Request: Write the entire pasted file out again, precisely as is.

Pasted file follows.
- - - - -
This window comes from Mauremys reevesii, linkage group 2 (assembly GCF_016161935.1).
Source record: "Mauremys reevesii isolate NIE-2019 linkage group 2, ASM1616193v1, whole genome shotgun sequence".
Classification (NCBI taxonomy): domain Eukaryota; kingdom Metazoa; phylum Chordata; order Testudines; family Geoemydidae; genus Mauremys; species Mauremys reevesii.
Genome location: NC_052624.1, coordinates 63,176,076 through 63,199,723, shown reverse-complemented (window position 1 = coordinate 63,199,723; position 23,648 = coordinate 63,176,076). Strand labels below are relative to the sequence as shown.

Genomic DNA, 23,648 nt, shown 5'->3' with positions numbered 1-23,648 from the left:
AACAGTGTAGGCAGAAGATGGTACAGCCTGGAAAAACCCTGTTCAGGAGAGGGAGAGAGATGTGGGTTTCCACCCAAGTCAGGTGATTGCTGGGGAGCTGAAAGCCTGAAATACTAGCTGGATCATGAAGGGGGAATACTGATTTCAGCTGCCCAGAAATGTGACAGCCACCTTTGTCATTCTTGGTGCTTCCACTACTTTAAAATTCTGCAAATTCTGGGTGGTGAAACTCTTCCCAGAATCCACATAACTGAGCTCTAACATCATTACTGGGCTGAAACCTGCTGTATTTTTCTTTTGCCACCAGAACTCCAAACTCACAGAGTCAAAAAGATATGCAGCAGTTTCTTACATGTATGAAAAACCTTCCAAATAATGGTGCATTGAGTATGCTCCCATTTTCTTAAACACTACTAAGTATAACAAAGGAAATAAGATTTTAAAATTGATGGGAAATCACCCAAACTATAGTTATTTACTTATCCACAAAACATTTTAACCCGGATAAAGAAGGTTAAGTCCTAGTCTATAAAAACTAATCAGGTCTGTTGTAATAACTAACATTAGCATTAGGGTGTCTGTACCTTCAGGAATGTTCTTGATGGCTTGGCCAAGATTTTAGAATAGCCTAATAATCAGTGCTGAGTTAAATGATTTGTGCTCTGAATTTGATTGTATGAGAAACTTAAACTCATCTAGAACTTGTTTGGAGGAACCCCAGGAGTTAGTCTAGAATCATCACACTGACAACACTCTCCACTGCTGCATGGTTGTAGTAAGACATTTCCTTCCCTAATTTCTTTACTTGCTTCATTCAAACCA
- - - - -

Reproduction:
This window comes from Mauremys reevesii, linkage group 2 (assembly GCF_016161935.1).
Source record: "Mauremys reevesii isolate NIE-2019 linkage group 2, ASM1616193v1, whole genome shotgun sequence".
Classification (NCBI taxonomy): domain Eukaryota; kingdom Metazoa; phylum Chordata; order Testudines; family Geoemydidae; genus Mauremys; species Mauremys reevesii.
Genome location: NC_052624.1, coordinates 63,176,076 through 63,199,723, shown reverse-complemented (window position 1 = coordinate 63,199,723; position 23,648 = coordinate 63,176,076). Strand labels below are relative to the sequence as shown.

Genomic DNA, 23,648 nt, shown 5'->3' with positions numbered 1-23,648 from the left:
AACAGTGTAGGCAGAAGATGGTACAGCCTGGAAAAACCCTGTTCAGGAGAGGGAGAGAGATGTGGGTTTCCACCCAAGTCAGGTGATTGCTGGGGAGCTGAAAGCCTGAAATACTAGCTGGATCATGAAGGGGGAATACTGATTTCAGCTGCCCAGAAATGTGACAGCCACCTTTGTCATTCTTGGTGCTTCCACTACTTTAAAATTCTGCAAATTCTGGGTGGTGAAACTCTTCCCAGAATCCACATAACTGAGCTCTAACATCATTACTGGGCTGAAACCTGCTGTATTTTTCTTTTGCCACCAGAACTCCAAACTCACAGAGTCAAAAAGATATGCAGCAGTTTCTTACATGTATGAAAAACCTTCCAAATAATGGTGCATTGAGTATGCTCCCATTTTCTTAAACACTACTAAGTATAACAAAGGAAATAAGATTTTAAAATTGATGGGAAATCACCCAAACTATAGTTATTTACTTATCCACAAAACATTTTAACCCGGATAAAGAAGGTTAAGTCCTAGTCTATAAAAACTAATCAGGTCTGTTGTAATAACTAACATTAGCATTAGGGTGTCTGTACCTTCAGGAATGTTCTTGATGGCTTGGCCAAGATTTTAGAATAGCCTAATAATCAGTGCTGAGTTAAATGATTTGTGCTCTGAATTTGATTGTATGAGAAACTTAAACTCATCTAGAACTTGTTTGGAGGAACCCCAGGAGTTAGTCTAGAATCATCACACTGACAACACTCTCCACTGCTGCATGGTTGTAGTAAGACATTTCCTTCCCTAATTTCTTTACTTGCTTCATTCAAACCA